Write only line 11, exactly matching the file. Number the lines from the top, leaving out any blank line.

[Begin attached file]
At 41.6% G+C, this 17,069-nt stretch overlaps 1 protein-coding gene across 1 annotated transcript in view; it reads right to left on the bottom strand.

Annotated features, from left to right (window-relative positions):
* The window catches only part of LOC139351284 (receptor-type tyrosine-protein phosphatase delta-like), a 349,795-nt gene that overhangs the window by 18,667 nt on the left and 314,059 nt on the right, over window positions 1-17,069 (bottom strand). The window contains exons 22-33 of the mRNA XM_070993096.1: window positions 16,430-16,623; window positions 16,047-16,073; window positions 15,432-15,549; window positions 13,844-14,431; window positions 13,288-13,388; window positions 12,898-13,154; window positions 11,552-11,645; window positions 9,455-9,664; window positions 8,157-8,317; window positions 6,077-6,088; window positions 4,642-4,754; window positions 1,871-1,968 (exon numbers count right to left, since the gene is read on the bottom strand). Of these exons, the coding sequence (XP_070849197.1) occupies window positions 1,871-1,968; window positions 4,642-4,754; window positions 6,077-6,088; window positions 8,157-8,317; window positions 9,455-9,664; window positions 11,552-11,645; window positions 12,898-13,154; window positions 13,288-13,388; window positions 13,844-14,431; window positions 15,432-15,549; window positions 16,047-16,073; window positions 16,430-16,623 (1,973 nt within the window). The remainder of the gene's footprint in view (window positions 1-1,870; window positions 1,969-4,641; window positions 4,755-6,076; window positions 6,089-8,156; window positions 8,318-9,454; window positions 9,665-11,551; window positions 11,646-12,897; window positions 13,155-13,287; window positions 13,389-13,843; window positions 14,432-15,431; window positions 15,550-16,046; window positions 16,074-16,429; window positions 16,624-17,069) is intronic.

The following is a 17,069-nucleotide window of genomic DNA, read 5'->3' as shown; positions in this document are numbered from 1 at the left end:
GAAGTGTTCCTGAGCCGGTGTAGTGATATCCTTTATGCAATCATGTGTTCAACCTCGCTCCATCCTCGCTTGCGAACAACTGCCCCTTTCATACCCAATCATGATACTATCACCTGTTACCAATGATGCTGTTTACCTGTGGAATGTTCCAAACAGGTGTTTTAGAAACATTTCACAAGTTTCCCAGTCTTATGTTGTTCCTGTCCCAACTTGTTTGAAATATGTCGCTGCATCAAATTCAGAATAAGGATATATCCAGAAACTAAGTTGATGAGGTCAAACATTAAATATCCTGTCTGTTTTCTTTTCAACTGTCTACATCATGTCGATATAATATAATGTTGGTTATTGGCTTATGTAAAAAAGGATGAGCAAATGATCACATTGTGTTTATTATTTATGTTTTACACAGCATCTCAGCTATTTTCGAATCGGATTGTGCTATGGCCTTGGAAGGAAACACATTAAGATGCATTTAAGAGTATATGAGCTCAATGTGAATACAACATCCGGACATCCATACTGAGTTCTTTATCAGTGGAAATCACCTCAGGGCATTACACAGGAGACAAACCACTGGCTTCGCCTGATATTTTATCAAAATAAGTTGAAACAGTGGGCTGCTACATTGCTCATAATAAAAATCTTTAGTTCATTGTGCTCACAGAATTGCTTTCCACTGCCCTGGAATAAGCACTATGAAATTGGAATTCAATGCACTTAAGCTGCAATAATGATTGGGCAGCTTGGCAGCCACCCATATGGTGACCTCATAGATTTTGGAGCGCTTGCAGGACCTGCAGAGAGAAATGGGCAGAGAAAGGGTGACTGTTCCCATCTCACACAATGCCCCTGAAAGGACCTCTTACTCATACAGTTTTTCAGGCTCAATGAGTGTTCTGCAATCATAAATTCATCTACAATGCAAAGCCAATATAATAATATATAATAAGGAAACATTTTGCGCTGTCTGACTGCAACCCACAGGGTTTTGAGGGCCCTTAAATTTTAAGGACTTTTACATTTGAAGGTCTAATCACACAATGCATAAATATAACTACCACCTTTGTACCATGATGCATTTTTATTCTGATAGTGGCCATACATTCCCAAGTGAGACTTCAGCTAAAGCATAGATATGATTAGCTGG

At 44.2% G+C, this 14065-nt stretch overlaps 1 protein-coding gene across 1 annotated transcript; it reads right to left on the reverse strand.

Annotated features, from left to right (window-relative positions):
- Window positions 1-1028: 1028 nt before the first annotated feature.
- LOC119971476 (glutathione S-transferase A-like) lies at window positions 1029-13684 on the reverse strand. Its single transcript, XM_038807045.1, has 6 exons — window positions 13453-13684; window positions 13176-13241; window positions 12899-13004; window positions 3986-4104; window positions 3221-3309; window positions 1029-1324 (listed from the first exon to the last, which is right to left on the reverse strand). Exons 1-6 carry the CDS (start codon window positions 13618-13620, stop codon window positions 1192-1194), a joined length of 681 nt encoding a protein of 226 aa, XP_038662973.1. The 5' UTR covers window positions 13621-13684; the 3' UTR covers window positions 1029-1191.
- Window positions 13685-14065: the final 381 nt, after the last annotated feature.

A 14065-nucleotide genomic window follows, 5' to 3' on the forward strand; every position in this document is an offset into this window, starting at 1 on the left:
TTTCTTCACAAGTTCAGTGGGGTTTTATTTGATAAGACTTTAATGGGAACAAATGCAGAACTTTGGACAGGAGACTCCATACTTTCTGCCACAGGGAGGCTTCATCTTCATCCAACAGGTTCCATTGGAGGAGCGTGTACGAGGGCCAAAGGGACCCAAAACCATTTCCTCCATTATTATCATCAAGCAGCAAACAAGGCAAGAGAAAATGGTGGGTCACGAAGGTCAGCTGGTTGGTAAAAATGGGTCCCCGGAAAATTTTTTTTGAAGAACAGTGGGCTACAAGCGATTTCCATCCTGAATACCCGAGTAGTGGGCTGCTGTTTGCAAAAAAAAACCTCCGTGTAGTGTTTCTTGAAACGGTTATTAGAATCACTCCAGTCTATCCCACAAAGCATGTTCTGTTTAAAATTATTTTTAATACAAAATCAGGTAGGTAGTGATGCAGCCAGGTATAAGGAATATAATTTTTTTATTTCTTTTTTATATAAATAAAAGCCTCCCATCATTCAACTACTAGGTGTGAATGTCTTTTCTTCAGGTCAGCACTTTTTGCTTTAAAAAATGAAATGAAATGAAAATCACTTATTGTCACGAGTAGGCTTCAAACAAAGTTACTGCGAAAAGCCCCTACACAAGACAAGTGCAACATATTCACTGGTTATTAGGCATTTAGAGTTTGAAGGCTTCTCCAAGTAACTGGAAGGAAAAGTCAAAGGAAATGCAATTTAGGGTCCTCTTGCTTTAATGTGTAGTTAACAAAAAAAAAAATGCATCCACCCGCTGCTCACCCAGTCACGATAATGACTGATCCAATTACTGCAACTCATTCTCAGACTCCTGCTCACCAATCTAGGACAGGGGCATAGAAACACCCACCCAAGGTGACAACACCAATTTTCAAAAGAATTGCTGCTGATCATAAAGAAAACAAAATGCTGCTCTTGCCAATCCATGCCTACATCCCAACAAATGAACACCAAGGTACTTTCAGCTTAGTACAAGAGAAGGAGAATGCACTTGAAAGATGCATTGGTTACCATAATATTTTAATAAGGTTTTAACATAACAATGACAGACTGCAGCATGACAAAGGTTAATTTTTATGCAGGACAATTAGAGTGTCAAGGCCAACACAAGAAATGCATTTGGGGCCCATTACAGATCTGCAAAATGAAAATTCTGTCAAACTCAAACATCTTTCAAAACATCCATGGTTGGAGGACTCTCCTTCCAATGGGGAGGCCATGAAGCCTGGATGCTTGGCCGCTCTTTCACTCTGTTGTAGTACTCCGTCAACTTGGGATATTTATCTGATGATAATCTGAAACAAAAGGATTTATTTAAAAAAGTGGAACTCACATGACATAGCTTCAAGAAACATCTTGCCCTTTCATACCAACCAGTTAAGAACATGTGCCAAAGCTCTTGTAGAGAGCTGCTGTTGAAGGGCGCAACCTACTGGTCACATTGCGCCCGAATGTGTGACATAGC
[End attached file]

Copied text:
A 14065-nucleotide genomic window follows, 5' to 3' on the forward strand; every position in this document is an offset into this window, starting at 1 on the left: